Saturday, April 10, 2010

Anna Akhmatova

Anna Akhmatova was born in the Ukraine in 1889. She began writing poetry as an adolescent, but wrote under the pen name that she became known by because her father did not want his good name spoiled by having a poet in the family. She was married three times and had one son, Lev. She died at the age of 76 after ahving her poetry loved by the people, forbidden by the government, and ultimately celebrated in her older years and after her death.

Lot's Wife

And the just man trailed God's shining agent,
over a black mountain, in his giant track,
while a restless voice kept harrying his woman:
"It's not too late, you can still look back

at the red towers of your native Sodom,
the square where once you sang, the spinning-shed,
at the empty windows set in the tall house
where sons and daughters blessed your marriage-bed."

A single glance: a sudden dart of pain
stitching her eyes before she made a sound . . .
Her body flaked into transparent salt,
and her swift legs rooted to the ground.

Who will grieve for this woman? Does she not seem
too insignificant for our concern?
Yet in my heart I never will deny her,
who suffered death because she chose to turn.

This poem caught my attention my sophomore year of high school. The poety anthology that we were using only included one of Akhmatova's poems, but it was such a different take on an old story that I could not put it out of my mind. That same year, in my class on the Old Testament, Lot's wife was a figure of shame. She had disobeyed God's orders and paid the price for it. Akhmatova takes a totally different approach. She sees Lot's wife as just another human being who had difficulty leaving her past behind without a longing look back. I feel that this poem goes much deeper than the recounting of a Bible story, especially in those last two lines. The speaker refuses to judge Lot's wife because of her weakness because it is a weakness that all humans share. No one can ever truly move on without a backwards glance to the past. In fact, if we never looked back, we would never know how to move forward.


Do not cry for me, Mother, seeing me in the grave.
This greatest hour was hallowed and thandered
By angel's choirs; fire melted sky.
He asked his Father:"Why am I abandoned...?"
And told his Mother: "Mother, do not cry..."
Magdalena struggled, cried and moaned.
Peter sank into the stone trance...
Only there, where Mother stood alone,
None has dared cast a single glance.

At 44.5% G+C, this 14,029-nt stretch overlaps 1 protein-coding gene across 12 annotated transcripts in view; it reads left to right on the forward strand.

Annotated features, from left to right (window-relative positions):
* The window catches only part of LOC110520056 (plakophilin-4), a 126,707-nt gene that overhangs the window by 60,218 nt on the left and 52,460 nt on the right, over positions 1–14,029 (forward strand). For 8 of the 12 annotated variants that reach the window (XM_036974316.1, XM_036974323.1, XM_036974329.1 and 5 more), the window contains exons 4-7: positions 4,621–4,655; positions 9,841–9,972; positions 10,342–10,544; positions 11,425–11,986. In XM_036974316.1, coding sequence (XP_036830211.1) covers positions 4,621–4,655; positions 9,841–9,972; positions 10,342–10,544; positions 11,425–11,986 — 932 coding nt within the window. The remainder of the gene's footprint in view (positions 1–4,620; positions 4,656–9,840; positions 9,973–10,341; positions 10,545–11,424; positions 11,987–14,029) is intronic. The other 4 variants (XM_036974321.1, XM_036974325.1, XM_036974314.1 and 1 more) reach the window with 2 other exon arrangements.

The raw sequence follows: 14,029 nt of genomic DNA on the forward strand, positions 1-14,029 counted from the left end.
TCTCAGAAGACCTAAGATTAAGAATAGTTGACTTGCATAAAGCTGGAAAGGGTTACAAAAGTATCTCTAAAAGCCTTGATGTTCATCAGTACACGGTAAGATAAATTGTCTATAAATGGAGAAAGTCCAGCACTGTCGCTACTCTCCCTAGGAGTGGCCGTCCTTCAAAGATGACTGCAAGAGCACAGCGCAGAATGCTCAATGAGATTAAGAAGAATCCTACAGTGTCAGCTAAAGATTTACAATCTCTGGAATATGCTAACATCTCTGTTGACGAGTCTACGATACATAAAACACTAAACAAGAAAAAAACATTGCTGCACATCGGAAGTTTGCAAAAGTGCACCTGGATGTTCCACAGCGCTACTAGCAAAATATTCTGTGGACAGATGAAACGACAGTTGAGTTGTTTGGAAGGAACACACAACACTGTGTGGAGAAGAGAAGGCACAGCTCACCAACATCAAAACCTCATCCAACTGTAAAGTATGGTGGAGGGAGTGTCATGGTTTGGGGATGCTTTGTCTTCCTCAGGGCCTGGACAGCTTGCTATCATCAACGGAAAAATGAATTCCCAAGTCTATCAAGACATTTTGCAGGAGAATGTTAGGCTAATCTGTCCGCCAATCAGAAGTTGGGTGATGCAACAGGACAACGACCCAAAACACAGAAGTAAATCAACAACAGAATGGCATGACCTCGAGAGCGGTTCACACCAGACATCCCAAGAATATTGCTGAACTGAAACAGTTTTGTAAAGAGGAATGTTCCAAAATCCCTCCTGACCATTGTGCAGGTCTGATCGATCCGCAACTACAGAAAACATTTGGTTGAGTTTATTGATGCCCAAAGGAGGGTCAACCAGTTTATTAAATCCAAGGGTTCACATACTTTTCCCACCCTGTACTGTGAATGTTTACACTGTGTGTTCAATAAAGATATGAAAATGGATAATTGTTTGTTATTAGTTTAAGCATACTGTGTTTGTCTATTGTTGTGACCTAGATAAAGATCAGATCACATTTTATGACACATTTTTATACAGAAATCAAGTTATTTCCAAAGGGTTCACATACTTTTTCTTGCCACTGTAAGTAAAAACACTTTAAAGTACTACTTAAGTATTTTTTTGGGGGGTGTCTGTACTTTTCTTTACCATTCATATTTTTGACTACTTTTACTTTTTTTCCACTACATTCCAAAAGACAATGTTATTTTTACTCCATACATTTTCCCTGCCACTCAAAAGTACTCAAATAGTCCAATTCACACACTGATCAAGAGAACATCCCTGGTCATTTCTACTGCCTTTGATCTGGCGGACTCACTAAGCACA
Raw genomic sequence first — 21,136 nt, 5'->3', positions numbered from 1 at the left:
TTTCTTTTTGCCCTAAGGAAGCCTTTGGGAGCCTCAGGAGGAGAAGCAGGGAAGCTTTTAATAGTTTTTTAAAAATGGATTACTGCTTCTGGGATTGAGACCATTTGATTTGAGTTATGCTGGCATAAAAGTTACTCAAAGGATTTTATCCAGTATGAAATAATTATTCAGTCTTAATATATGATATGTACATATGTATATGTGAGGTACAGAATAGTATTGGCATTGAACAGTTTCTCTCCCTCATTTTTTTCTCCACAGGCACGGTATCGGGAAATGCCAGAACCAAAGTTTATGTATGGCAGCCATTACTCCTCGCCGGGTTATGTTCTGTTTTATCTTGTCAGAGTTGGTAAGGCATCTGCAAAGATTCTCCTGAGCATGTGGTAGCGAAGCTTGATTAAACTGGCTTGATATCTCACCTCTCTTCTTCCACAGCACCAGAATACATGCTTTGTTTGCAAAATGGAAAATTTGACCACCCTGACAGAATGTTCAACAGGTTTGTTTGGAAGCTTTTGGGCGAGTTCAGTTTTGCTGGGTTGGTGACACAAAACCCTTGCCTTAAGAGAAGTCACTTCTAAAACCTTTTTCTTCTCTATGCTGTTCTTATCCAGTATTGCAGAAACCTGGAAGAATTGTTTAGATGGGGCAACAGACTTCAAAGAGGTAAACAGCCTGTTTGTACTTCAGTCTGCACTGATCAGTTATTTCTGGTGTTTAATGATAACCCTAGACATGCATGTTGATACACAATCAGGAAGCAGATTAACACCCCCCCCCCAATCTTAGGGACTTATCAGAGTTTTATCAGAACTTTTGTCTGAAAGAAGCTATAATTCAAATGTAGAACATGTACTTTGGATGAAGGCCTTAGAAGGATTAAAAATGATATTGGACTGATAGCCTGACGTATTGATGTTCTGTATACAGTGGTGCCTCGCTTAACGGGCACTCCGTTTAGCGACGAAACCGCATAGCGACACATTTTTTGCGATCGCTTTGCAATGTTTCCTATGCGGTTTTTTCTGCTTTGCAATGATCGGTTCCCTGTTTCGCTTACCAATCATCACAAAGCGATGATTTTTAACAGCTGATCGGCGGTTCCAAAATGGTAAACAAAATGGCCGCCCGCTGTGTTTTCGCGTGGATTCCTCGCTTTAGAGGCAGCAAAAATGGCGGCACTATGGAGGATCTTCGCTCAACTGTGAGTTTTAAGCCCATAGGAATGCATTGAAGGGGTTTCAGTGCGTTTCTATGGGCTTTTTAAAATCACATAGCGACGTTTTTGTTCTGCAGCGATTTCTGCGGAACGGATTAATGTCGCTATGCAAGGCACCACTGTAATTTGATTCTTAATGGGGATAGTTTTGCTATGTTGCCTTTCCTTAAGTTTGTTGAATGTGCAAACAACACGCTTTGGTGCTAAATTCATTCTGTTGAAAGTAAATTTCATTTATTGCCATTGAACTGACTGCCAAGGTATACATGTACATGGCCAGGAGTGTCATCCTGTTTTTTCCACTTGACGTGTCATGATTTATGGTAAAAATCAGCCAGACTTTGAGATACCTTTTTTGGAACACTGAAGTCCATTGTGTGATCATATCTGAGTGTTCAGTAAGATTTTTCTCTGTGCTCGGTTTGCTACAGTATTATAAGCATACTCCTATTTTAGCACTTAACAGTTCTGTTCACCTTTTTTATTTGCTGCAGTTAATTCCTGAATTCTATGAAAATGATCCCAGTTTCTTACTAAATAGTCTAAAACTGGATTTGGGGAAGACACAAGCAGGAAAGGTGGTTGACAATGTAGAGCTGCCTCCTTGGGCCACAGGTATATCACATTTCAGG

Anna Akhmatova was, herself, a mother. However, her only child was raised mostly by her mother-in-law from her first marriage. Akhmatova always wished she was more of a mother than she was. She even wrote, "Motherhood is a bright torture. I was not worthy of it." And, while it is not customary to impose the poet's life on her poems, I feel that such a break of criticism etiquette is necessary. That very first line does not fit with the theme or tone of the rest of the poem. It is directed at all mothers, from all children. Children usually have tight bonds with their mothers, especially in childhood. Akhmatova was denied such a bond with Lev because of the circumstances surrounding his upbringing. Lev's father, Nikolay Gumilyov, left both is son and his wife for adventures in Africa, France, and the Great War. After learning all this about Akhmatova's background, I cannot help but see the implied character of Christ in this poem as Lev, whose father abandoned him and whose Mother wished she could have been a bigger part of his life.  

For Osip Mandelstam

And the town is frozen solid in a vice,

Trees, walls, snow, beneath a glass.
Over crystal, on slippery tracks of ice,
the painted sleighs and I, together, pass.
And over St Peter’s there are poplars, crows
there’s a pale green dome there that glows,
dim in the sun-shrouded dust.
The field of heroes lingers in my thought,
Kulikovo’s barbarian battleground.
The frozen poplars, like glasses for a toast,
clash now, more noisily, overhead.
As though it was our wedding, and the crowd
were drinking to our health and happiness.
But Fear and the Muse take turns to guard
the room where the exiled poet is banished,
and the night, marching at full pace,
of the coming dawn, has no knowledge.

This poem got me interested in the next Russian poet that I will feature: Osip Mandelstam. Akhmatova and Mendalstam were romantically linked even though Mandelstam was married at the time of their relationship. Both poets, Mandelstam and Akhmatova respected each other's work. Mandelstam's life will be discussed in more detail in the next post, but it seems likely that this poem was written after Mandelstam's sentence of exile for his anti-Soviet views. Akhamatova's speaker (likely herself) expresses a wish for marriage that will never happen with an exiled poet. She seems to be writing a letter to him, describing the landscape of their beloved city, from which Mandelstam was banished. She suggests a foreboding event in the near future of which no one knows. She may have known that Mandelstam was doomed to die soon, but her heart would not let her give up on him just yet.

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